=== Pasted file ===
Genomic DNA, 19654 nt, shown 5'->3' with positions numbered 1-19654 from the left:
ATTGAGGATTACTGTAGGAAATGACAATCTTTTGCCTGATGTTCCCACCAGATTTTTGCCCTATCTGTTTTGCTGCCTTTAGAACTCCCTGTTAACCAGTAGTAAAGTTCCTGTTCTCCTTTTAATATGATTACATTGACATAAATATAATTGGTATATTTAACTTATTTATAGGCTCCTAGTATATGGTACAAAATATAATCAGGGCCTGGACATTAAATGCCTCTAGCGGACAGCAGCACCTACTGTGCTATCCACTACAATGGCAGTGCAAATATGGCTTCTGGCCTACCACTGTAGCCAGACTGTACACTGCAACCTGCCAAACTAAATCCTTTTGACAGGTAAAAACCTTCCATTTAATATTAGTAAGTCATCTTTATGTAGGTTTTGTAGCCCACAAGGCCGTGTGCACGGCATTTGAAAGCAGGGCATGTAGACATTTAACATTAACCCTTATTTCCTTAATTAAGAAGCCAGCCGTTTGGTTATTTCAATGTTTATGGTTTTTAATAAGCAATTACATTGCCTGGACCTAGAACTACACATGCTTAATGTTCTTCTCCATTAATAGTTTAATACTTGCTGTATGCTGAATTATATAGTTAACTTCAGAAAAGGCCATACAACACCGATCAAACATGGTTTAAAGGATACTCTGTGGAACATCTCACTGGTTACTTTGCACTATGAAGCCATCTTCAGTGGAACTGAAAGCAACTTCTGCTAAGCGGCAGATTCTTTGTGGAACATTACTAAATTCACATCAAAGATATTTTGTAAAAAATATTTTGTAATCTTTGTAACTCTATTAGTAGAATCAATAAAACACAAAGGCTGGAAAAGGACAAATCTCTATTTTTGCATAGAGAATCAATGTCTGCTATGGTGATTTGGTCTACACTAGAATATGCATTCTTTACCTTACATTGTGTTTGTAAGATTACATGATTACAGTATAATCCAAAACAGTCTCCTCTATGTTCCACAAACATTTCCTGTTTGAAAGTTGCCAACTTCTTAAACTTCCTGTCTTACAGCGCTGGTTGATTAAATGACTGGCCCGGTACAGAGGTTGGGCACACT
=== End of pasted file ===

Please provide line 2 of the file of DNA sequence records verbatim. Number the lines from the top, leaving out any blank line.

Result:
ATTGAGGATTACTGTAGGAAATGACAATCTTTTGCCTGATGTTCCCACCAGATTTTTGCCCTATCTGTTTTGCTGCCTTTAGAACTCCCTGTTAACCAGTAGTAAAGTTCCTGTTCTCCTTTTAATATGATTACATTGACATAAATATAATTGGTATATTTAACTTATTTATAGGCTCCTAGTATATGGTACAAAATATAATCAGGGCCTGGACATTAAATGCCTCTAGCGGACAGCAGCACCTACTGTGCTATCCACTACAATGGCAGTGCAAATATGGCTTCTGGCCTACCACTGTAGCCAGACTGTACACTGCAACCTGCCAAACTAAATCCTTTTGACAGGTAAAAACCTTCCATTTAATATTAGTAAGTCATCTTTATGTAGGTTTTGTAGCCCACAAGGCCGTGTGCACGGCATTTGAAAGCAGGGCATGTAGACATTTAACATTAACCCTTATTTCCTTAATTAAGAAGCCAGCCGTTTGGTTATTTCAATGTTTATGGTTTTTAATAAGCAATTACATTGCCTGGACCTAGAACTACACATGCTTAATGTTCTTCTCCATTAATAGTTTAATACTTGCTGTATGCTGAATTATATAGTTAACTTCAGAAAAGGCCATACAACACCGATCAAACATGGTTTAAAGGATACTCTGTGGAACATCTCACTGGTTACTTTGCACTATGAAGCCATCTTCAGTGGAACTGAAAGCAACTTCTGCTAAGCGGCAGATTCTTTGTGGAACATTACTAAATTCACATCAAAGATATTTTGTAAAAAATATTTTGTAATCTTTGTAACTCTATTAGTAGAATCAATAAAACACAAAGGCTGGAAAAGGACAAATCTCTATTTTTGCATAGAGAATCAATGTCTGCTATGGTGATTTGGTCTACACTAGAATATGCATTCTTTACCTTACATTGTGTTTGTAAGATTACATGATTACAGTATAATCCAAAACAGTCTCCTCTATGTTCCACAAACATTTCCTGTTTGAAAGTTGCCAACTTCTTAAACTTCCTGTCTTACAGCGCTGGTTGATTAAATGACTGGCCCGGTACAGAGGTTGGGCACACT